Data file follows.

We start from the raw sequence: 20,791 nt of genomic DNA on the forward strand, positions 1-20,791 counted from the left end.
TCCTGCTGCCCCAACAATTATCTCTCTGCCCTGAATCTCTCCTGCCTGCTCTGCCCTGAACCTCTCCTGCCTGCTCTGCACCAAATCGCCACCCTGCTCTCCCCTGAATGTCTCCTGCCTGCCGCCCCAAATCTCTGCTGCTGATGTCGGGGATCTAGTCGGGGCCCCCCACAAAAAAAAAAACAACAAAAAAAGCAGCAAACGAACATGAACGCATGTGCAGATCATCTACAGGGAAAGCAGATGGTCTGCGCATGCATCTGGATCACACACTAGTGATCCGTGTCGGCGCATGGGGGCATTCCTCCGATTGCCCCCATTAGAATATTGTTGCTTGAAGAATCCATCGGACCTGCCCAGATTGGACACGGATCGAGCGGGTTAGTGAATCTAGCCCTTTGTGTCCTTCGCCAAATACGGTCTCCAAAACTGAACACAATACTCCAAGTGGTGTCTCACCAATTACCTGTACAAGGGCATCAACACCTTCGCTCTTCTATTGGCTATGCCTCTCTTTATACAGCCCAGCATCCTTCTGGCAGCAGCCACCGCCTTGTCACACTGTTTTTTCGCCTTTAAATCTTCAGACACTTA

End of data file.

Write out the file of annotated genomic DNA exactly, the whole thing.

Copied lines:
We start from the raw sequence: 20,791 nt of genomic DNA on the forward strand, positions 1-20,791 counted from the left end.
TCCTGCTGCCCCAACAATTATCTCTCTGCCCTGAATCTCTCCTGCCTGCTCTGCCCTGAACCTCTCCTGCCTGCTCTGCACCAAATCGCCACCCTGCTCTCCCCTGAATGTCTCCTGCCTGCCGCCCCAAATCTCTGCTGCTGATGTCGGGGATCTAGTCGGGGCCCCCCACAAAAAAAAAAACAACAAAAAAAGCAGCAAACGAACATGAACGCATGTGCAGATCATCTACAGGGAAAGCAGATGGTCTGCGCATGCATCTGGATCACACACTAGTGATCCGTGTCGGCGCATGGGGGCATTCCTCCGATTGCCCCCATTAGAATATTGTTGCTTGAAGAATCCATCGGACCTGCCCAGATTGGACACGGATCGAGCGGGTTAGTGAATCTAGCCCTTTGTGTCCTTCGCCAAATACGGTCTCCAAAACTGAACACAATACTCCAAGTGGTGTCTCACCAATTACCTGTACAAGGGCATCAACACCTTCGCTCTTCTATTGGCTATGCCTCTCTTTATACAGCCCAGCATCCTTCTGGCAGCAGCCACCGCCTTGTCACACTGTTTTTTCGCCTTTAAATCTTCAGACACTTA